Owen - BX9315 O81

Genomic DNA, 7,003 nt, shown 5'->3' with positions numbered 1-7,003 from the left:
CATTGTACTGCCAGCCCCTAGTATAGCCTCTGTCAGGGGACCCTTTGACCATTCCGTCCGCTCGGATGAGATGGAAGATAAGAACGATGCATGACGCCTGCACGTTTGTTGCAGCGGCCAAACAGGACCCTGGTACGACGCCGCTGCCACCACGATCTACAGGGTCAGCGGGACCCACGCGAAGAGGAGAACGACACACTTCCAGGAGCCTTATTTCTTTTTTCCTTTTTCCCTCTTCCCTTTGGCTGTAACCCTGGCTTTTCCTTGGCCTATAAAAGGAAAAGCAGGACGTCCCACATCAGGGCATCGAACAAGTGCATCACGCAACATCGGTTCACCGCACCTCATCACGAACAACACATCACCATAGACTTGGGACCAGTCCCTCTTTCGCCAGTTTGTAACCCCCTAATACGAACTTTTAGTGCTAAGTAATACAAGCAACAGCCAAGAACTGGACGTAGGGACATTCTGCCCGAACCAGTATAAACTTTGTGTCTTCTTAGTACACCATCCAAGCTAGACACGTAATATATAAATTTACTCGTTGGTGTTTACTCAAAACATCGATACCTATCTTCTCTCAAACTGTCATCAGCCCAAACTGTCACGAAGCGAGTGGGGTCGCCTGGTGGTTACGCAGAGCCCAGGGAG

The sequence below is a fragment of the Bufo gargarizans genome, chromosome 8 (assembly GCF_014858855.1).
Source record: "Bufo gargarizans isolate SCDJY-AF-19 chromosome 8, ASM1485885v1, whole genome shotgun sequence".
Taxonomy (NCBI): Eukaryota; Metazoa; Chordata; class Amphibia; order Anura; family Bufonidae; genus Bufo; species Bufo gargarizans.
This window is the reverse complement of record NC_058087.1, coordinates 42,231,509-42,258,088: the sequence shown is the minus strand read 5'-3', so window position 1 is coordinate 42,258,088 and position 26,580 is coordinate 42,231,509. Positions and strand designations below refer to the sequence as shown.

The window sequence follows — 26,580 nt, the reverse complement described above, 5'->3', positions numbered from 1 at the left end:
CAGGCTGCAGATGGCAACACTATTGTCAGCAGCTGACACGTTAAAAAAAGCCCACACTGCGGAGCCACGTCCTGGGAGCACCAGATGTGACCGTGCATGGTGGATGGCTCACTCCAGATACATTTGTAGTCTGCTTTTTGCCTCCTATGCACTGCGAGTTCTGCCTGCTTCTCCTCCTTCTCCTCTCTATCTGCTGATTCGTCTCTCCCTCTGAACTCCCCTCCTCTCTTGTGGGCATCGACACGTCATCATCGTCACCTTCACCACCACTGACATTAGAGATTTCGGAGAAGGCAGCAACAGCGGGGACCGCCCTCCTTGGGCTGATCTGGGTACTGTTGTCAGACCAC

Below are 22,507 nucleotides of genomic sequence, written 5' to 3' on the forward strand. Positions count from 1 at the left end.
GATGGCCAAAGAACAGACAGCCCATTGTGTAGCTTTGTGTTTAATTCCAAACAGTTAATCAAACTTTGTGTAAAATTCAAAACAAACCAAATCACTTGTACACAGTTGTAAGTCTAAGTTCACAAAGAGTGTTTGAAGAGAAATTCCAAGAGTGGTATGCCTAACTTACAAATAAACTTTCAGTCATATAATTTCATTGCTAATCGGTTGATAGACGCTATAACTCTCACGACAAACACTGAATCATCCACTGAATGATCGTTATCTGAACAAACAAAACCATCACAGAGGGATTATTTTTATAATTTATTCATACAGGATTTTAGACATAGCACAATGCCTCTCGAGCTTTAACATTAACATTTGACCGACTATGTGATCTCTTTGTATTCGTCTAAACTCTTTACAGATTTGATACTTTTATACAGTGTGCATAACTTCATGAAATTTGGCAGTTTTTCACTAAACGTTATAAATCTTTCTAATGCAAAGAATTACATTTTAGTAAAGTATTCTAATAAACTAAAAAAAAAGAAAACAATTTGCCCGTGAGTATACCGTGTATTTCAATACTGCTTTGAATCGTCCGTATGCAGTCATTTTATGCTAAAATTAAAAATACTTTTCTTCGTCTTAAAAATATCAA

THE LIFE OF The writings which he still continued to produce drew upon him the admiration and respect of several persons ofhonour, who were much delighted in his conversation, particularly the earl of Orrery, the earl ofAnglesea, lord Willoughby of Parkhaus, lord Wharton, lord Berkley, and Sir John Trevor. When he was at Tunbridge theduke of York sent for him, and several times dis- coursed with him concerning the Dissenters, &c. and after his return to London he was sent for by king Charles himself, who discoursed with him two hours, assuring him of his favour and respect, telling him be might have access to him when he would. At the same time he assured the Dr. he was for liberty of conscience, and was sensible of the wrong that had been done to the Dissenters; as a testimony of which he gave him 1000 guineas to distribute among those who had suffered the most. The Dr. had some friends also among the bi- shops, particularly Dr. Wilkins, bishop of Chester, and Dr. Barlow, bishop of Lincoln, formerly his tutor, who . when be applied to him on behalf of JohnBunyan) promised to s' deny himnothing that he could legallydo;" though in this case he hardly fulfilled his word. This bishop once asked the Dr. " What canyou object to our liturgical worship which I cannot answer?" The Dr.'s answer occasioned the bishop to make a pause; on which the Dr. said, " Don't answer suddenly, but take time till our next meeting," which never happened. His great worth procured him the esteem of many strangers who resorted to him from foreign parts; and many fo- reign divines having read his Latin works, learned En- glish for the benefit of the rest. His correspondence with the learned abroad was great, and several travelled into England to see and converse with him. His many labours brought upon him frequent infirmities, whereby he was greatly taken off from his public service, tho' not rendered useless, for he was continually writing whenever he was able to sit up. At lengthhe retired to Kensing- ton. As he was once coming from thence to London, two informers seized upon his carriage, but he was dis- charged upon the interposition of Sir Edmond Godfrey, a justice of the peace, who happened to come by at that instant. The Dr. afterwards removed to an house of his own at Ealing, where he finished his course. He there employed his thoughts on the other world, as one who was drawing near it, which produced his Medita- tions on the Glory of Christ, in which he breathed out the devotion ofa soul continually growing in the temper of the heavenly state. Mr. Wood's ill-natured reflec- THE AUTHOR. 6 Lion, as thathe didvery unwillingly lay down hishead and die," needs no other answer than the following extract from a letter which he dictated to a particular friend but two days before his death: « I am going to him whom G° my soul has loved, or rather who has loved me with " an everlasting love, which is the whole ground of all " my consolation. The passage is very irksome and ,< wearisome, through strong pains of various serfs, ft which are all issued in an intermitting fever. All " things were provided to carry me to London to-day, " according to the advice of my physicians; but we are " all disappointed, by my utter disability to undertake thejourney. I am leaving the ship of the church in 4, a storm; but whilst the great Pilot is in it, the loss " of a.poor under-rower will be inconsiderable. Live, and pray, and hope, and wait patiently, and do not " despond: the promise stands invincible, that he will never leave us, nor forsake us," &c. He died on Bartholomew-day, 1683, aged 67. His character (which is drawn at length in his Memoirs) may be briefly summed up as follows: As to his person; Isis stature was tall; his visage grave, majestic and comely; his aspect and deportment, genteel; his mental abilities, incomparable; his temper, afiuble and courteous; his common discourse moderately facetious. He was a great master of his passions, especially that of anger; and possessed great serenity of mind, neither elated with honour or estate, nor depressed with difficulties. Ofgreat moderation in his judgment, and of a charit- able spirit, willing to think the best of all men as far as he could, not confining Christianity to a party. A friend of peace, and a diligent promoter of it among Christians. In point of learning, he was one of the brightest ornaments of the university of Oxford. Mr. Wood, after some base reflections, thinks fit to own, that " He was a person well skilled in the tongues, « Rabinical learning, and Jewish rites; that he had a great command of his English pen, and was one of " the fairest and genteelest writers that appeared against the church of England." His Christian temper iu managing controversy was indeed admirable. He was well acquainted with men and things, and would shrewdly guess a man's temper and designs on the first acquaintance. His labours as a minister of the gospel were incredible. He was an excellent preacher, having a good elocution, graceful and affectionate. Hecould, on all occasions, without any premeditation, express himself pertinently onany subject; yet his sermons were